Now we're ready to solve the problem.

Here's a Suite that represents the set of possible zoos. The likelihood of any zoo is just the total probability of the data.

In [13]:
class Zoo(Suite):
    
    def Likelihood(self, data, hypo):
        """
        data: sequence of counts
        hypo: Dirichlet object
        """
        return sample_likelihood(hypo, data)

We can construct the prior by enumerating the possible zoos.

In [14]:
suite = Zoo([Dirichlet(n, label=''.join(zoo))
             for n, zoo in enumerate_zoos(species, present)]);
In [15]:
def print_zoos(suite):
    for d, p in suite.Items():
        print(p, d.label)
        
print_zoos(suite)
0.125 LTB
0.125 LTBC
0.125 LTBR
0.125 LTBE
0.125 LTBCR
0.125 LTBCE
0.125 LTBRE
0.125 LTBCRE

We can update the top level of the hierarchy by calling Update

In [16]:
suite.Update(data)
Out[16]:
0.010737491081704907

We have to update the bottom level explicitly.

In [17]:
for hypo in suite:
    hypo.update(data)

Here's the posterior for the top level.

In [18]:
print_zoos(suite)
0.39926034376784497 LTB
0.1364576975358686 LTBC
0.1365266963559979 LTBR
0.1369789254977338 LTBE
0.057347250996821975 LTBCR
0.06027653795703476 LTBCE
0.04856388605939697 LTBRE
0.02458866182930092 LTBCRE

Here's how we can get the posterior distribution of n, the number of species.

In [19]:
pmf_n = Pmf()
for d, p in suite.Items():
    pmf_n[d.n] += p

And here's what it looks like.

In [20]:
thinkplot.Hist(pmf_n)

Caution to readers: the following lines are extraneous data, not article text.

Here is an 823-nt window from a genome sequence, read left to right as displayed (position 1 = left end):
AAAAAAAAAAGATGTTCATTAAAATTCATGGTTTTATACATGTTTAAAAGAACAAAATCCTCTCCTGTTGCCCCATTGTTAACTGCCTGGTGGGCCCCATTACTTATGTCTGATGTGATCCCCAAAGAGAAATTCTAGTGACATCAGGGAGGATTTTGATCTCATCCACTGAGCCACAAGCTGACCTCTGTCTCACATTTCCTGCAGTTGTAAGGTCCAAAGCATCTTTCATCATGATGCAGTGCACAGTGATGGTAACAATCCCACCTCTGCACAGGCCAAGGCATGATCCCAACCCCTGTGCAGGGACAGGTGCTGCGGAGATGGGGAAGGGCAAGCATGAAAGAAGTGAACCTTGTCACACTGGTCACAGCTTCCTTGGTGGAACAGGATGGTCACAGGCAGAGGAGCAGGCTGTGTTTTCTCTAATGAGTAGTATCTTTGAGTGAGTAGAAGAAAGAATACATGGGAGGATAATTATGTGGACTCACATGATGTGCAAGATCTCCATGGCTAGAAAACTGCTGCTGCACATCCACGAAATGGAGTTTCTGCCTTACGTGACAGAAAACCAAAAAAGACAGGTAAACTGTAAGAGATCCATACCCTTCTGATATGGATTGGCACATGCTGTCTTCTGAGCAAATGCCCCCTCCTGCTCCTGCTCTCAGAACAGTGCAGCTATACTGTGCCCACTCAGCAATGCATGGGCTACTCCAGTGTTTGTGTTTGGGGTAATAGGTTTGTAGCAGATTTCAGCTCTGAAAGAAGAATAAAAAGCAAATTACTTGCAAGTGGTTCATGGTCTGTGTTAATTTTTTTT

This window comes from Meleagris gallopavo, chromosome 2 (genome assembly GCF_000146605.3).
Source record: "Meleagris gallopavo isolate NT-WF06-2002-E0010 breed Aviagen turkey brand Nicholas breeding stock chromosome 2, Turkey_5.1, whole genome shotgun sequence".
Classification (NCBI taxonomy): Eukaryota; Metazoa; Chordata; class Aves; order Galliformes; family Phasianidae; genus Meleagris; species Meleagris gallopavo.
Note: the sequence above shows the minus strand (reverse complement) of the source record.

print(pmf_n.Mean())
thinkplot.decorate(xlabel='n', 
                   ylabel='PMF', 
                   title='Posterior distribution of n')
3.81610465490401

Now, to answer the question, we have to compute the posterior distribution of the prevalence of elephants. Here's a function that computes it.

In [21]:
def enumerate_posterior(suite):
    for d, p in suite.Items():
        mean = d.mean()
        index = d.label.find('E')
        p_elephant = 0 if index == -1 else mean[index]
        yield d, p, p_elephant

Here are the possible zoos, the posterior probability of each, and the conditional prevalence of elephants for each.

In [22]:
for d, p, p_elephant in enumerate_posterior(suite):
    print(d.label, p, p_elephant)
LTB 0.39926034376784497 0
LTBC 0.1364576975358686 0
LTBR 0.1365266963559979 0
LTBE 0.1369789254977338 0.1
LTBCR 0.057347250996821975 0
LTBCE 0.06027653795703476 0.09090909090909091
LTBRE 0.04856388605939697 0.09090909090909091
LTBCRE 0.02458866182930092 0.08333333333333333

Finally, we can use the law of total probability to compute the probability of seeing an elephant.

In [23]:
total = np.sum(p * p_elephant 
               for d, p, p_elephant in enumerate_posterior(suite))
Out[23]:
0.02564153170370892
In [ ]: